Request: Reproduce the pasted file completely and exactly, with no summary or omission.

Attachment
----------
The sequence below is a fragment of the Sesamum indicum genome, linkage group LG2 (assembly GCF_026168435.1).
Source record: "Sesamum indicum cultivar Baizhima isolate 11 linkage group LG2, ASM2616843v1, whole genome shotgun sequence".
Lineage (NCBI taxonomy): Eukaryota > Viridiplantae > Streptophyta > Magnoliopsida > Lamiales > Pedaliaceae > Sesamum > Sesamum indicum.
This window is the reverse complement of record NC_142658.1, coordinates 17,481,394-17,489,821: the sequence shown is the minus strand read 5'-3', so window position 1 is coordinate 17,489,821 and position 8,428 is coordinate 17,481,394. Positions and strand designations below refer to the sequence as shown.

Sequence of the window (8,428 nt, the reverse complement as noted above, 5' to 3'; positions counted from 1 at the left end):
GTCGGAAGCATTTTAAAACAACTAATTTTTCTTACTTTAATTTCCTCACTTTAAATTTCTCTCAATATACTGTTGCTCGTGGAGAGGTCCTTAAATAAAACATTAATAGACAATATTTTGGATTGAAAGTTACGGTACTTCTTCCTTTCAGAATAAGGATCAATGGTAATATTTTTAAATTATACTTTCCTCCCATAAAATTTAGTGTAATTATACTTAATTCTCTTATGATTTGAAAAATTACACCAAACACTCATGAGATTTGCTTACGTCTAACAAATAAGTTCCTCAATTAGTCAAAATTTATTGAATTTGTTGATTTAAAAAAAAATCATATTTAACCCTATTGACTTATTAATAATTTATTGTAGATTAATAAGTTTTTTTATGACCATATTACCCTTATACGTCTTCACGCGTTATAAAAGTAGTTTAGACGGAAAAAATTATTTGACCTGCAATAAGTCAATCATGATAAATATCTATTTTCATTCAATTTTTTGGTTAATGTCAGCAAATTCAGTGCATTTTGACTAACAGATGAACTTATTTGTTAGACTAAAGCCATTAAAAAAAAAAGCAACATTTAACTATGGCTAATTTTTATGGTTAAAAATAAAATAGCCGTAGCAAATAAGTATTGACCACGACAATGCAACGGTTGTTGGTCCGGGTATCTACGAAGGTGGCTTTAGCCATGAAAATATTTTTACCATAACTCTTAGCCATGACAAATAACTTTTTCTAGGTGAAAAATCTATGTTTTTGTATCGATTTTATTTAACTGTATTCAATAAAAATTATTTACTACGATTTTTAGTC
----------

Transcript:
The sequence below is a fragment of the Sesamum indicum genome, linkage group LG2 (assembly GCF_026168435.1).
Source record: "Sesamum indicum cultivar Baizhima isolate 11 linkage group LG2, ASM2616843v1, whole genome shotgun sequence".
Lineage (NCBI taxonomy): Eukaryota > Viridiplantae > Streptophyta > Magnoliopsida > Lamiales > Pedaliaceae > Sesamum > Sesamum indicum.
This window is the reverse complement of record NC_142658.1, coordinates 17,481,394-17,489,821: the sequence shown is the minus strand read 5'-3', so window position 1 is coordinate 17,489,821 and position 8,428 is coordinate 17,481,394. Positions and strand designations below refer to the sequence as shown.

Sequence of the window (8,428 nt, the reverse complement as noted above, 5' to 3'; positions counted from 1 at the left end):
GTCGGAAGCATTTTAAAACAACTAATTTTTCTTACTTTAATTTCCTCACTTTAAATTTCTCTCAATATACTGTTGCTCGTGGAGAGGTCCTTAAATAAAACATTAATAGACAATATTTTGGATTGAAAGTTACGGTACTTCTTCCTTTCAGAATAAGGATCAATGGTAATATTTTTAAATTATACTTTCCTCCCATAAAATTTAGTGTAATTATACTTAATTCTCTTATGATTTGAAAAATTACACCAAACACTCATGAGATTTGCTTACGTCTAACAAATAAGTTCCTCAATTAGTCAAAATTTATTGAATTTGTTGATTTAAAAAAAAATCATATTTAACCCTATTGACTTATTAATAATTTATTGTAGATTAATAAGTTTTTTTATGACCATATTACCCTTATACGTCTTCACGCGTTATAAAAGTAGTTTAGACGGAAAAAATTATTTGACCTGCAATAAGTCAATCATGATAAATATCTATTTTCATTCAATTTTTTGGTTAATGTCAGCAAATTCAGTGCATTTTGACTAACAGATGAACTTATTTGTTAGACTAAAGCCATTAAAAAAAAAAGCAACATTTAACTATGGCTAATTTTTATGGTTAAAAATAAAATAGCCGTAGCAAATAAGTATTGACCACGACAATGCAACGGTTGTTGGTCCGGGTATCTACGAAGGTGGCTTTAGCCATGAAAATATTTTTACCATAACTCTTAGCCATGACAAATAACTTTTTCTAGGTGAAAAATCTATGTTTTTGTATCGATTTTATTTAACTGTATTCAATAAAAATTATTTACTACGATTTTTAGTC